Fungal Infections Cancer patients who are febrile and neutropenic are at risk for fungal infections, particularly Candida and Aspergillus species. In pediatric patients, the oral cavity is the most common site for fungal infection. It may present asymptomatically as punctate foci or diffuse erythematous mucosal plaques and ulcerations. Any patient with difficulty breathing, hoarseness, or stridor should be considered to have epiglottic or laryngeal candidiasis. A scraping from the base of a lesion is sent for fungal and viral culture. Neutropenic patients who are afebrile and able to tolerate oral medication may be treated with topical antifungal agents such as clotrimazole. Empiric IV antifungal therapy is not initially indicated for febrile patients but may be added after several days of fever in a persistently neutropenic patient.

Pneumocystis jirovecii (formerly known as Pneumocystis carinii) is the infectious organism that causes pneumocystis pneumonia (PCP). Children with hematologic malignancies are at the highest risk. Typically, patients will have fever, dry cough, tachypnea, and intercostal retractions without detectable rales. Hypoxia may be present and out of proportion to the degree of tachypnea. The chest radiograph may be normal in early disease but later progresses to bilateral alveolar infiltrates. Diagnosis is confirmed by bronchoalveolar lavage or open lung biopsy. Immunocompromised patients should be started on empiric therapy with TMP-SMX pending definitive diagnosis. The incidence of PCP has been greatly reduced with the routine use of prophylaxis with TMP-SMX, pentamidine, or dapsone in immunocompromised patients.

Viral Infections Herpes simplex virus (HSV) infections tend to be localized, even in the immunocompromised patient, and commonly involve the mouth, nares, esophagus, genitals, and perianal region. Pain is the predominant presenting symptom. Disruption of the mucosa may promote secondary bacterial infection. Immunocompromised patients with mild mucocutaneous disease may be started on oral acyclovir. Patients with moderate or severe HSV infection should be admitted for IV acyclovir therapy.

Varicella zoster virus (VZV) infections in immunocompromised patients are associated with significant morbidity and mortality, including potential dissemination. Diagnosis of VZV infection is usually based on the characteristic vesicular lesions and history of recent exposure. Laboratory confirmation is by positive culture of the virus from scraping of the base of the lesions. A chest radiograph is obtained to assess for pneumonia. Immunocompromised patients with VZV infection are admitted for IV acyclovir.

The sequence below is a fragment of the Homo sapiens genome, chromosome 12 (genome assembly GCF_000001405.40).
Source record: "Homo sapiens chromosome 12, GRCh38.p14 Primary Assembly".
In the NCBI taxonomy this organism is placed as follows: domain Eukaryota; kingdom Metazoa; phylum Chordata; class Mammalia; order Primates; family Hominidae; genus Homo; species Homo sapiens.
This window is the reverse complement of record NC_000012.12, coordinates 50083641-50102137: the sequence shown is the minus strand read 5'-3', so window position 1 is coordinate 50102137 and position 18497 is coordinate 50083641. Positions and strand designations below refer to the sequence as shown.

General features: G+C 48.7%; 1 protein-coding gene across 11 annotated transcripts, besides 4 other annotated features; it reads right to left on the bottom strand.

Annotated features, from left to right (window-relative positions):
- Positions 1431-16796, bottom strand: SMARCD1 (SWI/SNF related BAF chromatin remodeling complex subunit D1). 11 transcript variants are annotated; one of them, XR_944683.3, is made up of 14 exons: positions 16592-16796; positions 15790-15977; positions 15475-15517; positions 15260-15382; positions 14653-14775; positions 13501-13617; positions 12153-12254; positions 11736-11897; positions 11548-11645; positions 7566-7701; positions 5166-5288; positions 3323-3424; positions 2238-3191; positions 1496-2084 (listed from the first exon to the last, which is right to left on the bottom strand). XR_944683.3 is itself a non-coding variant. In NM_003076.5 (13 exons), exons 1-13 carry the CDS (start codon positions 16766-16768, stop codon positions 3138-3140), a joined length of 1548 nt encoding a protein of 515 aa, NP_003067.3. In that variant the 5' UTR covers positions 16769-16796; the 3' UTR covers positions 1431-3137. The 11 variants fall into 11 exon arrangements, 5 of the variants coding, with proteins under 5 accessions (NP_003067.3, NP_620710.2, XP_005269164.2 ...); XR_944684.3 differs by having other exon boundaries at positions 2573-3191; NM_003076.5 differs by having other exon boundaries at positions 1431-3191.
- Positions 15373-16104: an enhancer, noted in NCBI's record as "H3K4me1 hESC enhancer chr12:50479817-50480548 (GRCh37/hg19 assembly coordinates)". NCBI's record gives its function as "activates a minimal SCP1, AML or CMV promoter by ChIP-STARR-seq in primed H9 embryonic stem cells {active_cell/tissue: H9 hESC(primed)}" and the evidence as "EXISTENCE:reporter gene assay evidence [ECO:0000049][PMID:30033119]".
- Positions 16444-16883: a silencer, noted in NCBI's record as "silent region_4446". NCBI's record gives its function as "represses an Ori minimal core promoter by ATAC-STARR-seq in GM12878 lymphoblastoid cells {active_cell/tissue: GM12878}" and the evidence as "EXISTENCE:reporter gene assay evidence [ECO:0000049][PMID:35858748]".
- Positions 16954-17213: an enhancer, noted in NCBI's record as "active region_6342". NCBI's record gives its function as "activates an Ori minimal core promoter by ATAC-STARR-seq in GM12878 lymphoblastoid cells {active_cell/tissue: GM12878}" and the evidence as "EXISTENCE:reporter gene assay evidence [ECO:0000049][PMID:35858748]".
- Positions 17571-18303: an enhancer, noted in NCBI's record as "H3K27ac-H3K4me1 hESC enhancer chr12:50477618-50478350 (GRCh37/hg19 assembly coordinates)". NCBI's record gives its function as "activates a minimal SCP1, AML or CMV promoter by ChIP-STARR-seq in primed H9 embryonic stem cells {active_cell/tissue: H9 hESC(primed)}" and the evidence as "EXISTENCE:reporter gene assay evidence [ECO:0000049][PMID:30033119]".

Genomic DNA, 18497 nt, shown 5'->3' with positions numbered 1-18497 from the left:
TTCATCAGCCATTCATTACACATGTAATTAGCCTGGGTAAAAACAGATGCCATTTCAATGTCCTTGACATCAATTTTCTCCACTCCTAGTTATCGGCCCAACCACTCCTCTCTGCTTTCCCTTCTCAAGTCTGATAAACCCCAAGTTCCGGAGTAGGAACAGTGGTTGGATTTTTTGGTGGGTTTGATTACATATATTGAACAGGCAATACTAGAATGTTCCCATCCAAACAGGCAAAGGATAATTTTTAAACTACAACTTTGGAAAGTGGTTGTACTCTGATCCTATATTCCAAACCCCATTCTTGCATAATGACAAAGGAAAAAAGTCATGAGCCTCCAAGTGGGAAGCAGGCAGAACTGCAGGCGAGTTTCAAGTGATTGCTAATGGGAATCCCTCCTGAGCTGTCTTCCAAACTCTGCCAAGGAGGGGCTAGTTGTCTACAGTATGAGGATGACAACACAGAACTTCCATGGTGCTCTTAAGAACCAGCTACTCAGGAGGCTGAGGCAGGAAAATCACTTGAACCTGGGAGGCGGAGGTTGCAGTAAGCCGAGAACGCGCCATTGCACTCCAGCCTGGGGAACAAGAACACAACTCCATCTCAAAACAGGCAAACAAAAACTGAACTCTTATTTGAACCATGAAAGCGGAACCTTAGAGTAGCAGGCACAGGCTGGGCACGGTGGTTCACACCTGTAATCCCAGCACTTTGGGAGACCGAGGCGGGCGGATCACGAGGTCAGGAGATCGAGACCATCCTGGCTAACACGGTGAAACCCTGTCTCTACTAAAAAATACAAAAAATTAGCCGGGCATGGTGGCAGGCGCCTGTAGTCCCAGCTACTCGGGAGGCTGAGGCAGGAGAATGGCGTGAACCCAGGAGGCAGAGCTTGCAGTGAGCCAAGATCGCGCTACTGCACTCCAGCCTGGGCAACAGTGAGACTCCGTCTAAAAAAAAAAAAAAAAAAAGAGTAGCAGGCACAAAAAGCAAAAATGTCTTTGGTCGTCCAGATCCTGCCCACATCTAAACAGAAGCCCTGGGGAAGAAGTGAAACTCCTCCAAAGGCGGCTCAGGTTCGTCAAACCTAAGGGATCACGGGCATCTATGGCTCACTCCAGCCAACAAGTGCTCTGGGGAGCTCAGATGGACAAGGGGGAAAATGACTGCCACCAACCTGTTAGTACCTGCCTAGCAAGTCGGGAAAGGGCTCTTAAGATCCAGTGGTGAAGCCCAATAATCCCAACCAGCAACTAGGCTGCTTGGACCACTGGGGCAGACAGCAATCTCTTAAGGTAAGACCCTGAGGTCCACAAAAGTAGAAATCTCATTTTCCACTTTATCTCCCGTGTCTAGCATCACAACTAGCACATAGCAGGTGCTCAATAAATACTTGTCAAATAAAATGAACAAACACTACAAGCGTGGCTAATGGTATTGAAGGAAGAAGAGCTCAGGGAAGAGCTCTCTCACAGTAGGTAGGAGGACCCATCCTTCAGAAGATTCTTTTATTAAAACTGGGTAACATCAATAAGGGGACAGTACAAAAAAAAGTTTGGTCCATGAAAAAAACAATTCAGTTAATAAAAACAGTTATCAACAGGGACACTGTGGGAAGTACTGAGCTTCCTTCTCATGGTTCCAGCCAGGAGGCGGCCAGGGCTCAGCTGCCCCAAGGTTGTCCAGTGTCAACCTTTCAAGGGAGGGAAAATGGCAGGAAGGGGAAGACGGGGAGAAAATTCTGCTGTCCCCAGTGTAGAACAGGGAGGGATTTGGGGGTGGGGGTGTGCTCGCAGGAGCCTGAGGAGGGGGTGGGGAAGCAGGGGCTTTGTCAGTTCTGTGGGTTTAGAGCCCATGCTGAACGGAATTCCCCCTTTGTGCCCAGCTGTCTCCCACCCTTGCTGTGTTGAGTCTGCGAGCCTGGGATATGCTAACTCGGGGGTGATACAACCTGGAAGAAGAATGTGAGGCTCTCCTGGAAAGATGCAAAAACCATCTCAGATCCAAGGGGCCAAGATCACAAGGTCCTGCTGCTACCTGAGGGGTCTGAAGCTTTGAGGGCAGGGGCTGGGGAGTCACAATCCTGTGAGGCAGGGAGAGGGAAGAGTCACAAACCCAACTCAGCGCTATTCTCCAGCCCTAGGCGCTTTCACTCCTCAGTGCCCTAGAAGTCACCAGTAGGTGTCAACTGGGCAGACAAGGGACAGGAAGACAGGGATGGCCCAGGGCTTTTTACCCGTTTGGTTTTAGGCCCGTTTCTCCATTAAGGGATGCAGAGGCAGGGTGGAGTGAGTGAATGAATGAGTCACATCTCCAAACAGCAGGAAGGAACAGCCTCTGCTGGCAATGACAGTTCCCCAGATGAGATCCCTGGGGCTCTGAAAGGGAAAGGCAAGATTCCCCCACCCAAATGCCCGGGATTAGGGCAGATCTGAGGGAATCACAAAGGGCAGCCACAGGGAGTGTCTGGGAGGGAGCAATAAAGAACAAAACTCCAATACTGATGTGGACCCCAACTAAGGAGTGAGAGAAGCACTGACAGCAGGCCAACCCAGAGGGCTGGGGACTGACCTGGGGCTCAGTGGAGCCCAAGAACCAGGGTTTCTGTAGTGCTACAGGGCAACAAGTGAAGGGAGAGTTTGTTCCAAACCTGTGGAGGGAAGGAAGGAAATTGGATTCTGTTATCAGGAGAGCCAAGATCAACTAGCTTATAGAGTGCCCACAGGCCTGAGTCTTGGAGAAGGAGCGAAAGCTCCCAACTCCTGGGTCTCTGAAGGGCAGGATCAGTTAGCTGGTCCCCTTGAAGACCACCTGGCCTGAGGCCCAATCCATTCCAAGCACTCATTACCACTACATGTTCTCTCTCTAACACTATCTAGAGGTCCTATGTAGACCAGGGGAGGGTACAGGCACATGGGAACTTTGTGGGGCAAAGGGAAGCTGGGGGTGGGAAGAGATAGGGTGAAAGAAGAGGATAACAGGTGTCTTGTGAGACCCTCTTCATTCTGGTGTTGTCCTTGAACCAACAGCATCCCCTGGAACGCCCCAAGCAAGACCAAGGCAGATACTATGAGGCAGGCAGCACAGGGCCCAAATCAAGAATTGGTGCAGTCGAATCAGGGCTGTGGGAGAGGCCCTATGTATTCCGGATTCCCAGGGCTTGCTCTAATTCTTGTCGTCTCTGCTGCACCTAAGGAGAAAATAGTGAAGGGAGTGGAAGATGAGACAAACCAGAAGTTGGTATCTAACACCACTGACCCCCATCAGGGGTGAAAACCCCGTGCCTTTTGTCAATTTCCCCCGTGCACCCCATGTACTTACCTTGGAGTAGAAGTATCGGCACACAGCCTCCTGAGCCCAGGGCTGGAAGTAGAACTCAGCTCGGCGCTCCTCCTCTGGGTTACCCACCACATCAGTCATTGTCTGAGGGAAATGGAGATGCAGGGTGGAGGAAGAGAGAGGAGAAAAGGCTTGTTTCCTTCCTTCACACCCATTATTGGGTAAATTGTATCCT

Fever in the Nonneutropenic Oncology Patient The evaluation of the nonneutropenic oncology patient should be the same as that for the neutropenic patient. Nonneutropenic patients remain at risk for infection from an IVAD and therapy related immune dysfunction outside of neutropenia. If the nonneutropenic febrile patient has an IVAD, antibiotic therapy with a third-generation cephalosporin such as ceftriaxone (75 mg/kg q24h) should be given. The patient should be observed for some time after receiving antibiotics, and if stable, outpatient management may be arranged with the child’s oncologist. Hospitalization may be warranted in children whose ANC is expected to decline below 500 in the next few days or in the septic appearing patient. In the absence of an IVAD or focus of infection, the febrile nonneutropenic patient may be observed after obtaining a blood culture without the initiation of an antibiotic.


Several pediatric malignancies, including NHL, HL, neuroblastoma, germ cell tumors, and acute lymphoblastic lymphoma may present with a mediastinal mass potentially resulting in SVCS or SMS. SVCS refers to the signs and symptoms resulting from obstruction, compression, or thrombosis of the SVC. SMS occurs with compression of the narrow, more compliant trachea in children. SMS and SVCS usually occur together in pediatrics. Patients may present with edema and plethora of the face, conjunctivae, neck, and upper torso. Tortuous collateral veins can appear on the chest and upper abdomen. Headache, papilledema, seizures, coma, cerebral hemorrhage, and engorgement of retinal veins may result from cerebral venous hypertension. Compression of the tracheobronchial tree may cause tachypnea, wheezing, stridor, orthopnea, or cyanosis. Death may occur as a result of airway obstruction, cerebral edema, or cardiac compromise. Chest radiography reveals superior mediastinal widening and occasionally a pleural or pericardial effusion (Fig. 107-4). The trachea may appear deviated or narrowed. A CBC with differential may show evidence of leukemia or lymphoma. Electrolytes may show evidence of tumor lysis. Management of these patients is challenging as complete obstruction of the airway may be precipitated. Securing the airway may be difficult, particularly if the obstruction is at or below the distal trachea. Attempts at intubation (either tracheal or selective bronchial intubation) or emergent tracheostomy after airway collapse may not be possible. Even if intubation is achieved, collapse of the airway below the level of the endotracheal tube may lead to inadequate ventilation. Several cases of death due to airway collapse at induction of anesthesia have been reported. Peak expiratory flow rates and CT determined tracheal cross-sectional area have been suggested as means to judge anesthetic risk. However, patients with a critical mass may not tolerate the supine positioning needed for the CT scan or cooperate with obtaining flow rates. If intubation is required, it is recommended that the patient should be awake with spontaneous respiration. The use of extracorporeal membrane oxygenation (ECMO) has been reported in patients at high risk of lower airway collapse.12 Patients with significant respiratory compromise may require the initiation of therapy with either radiation or chemotherapy prior to definitive tissue diagnosis.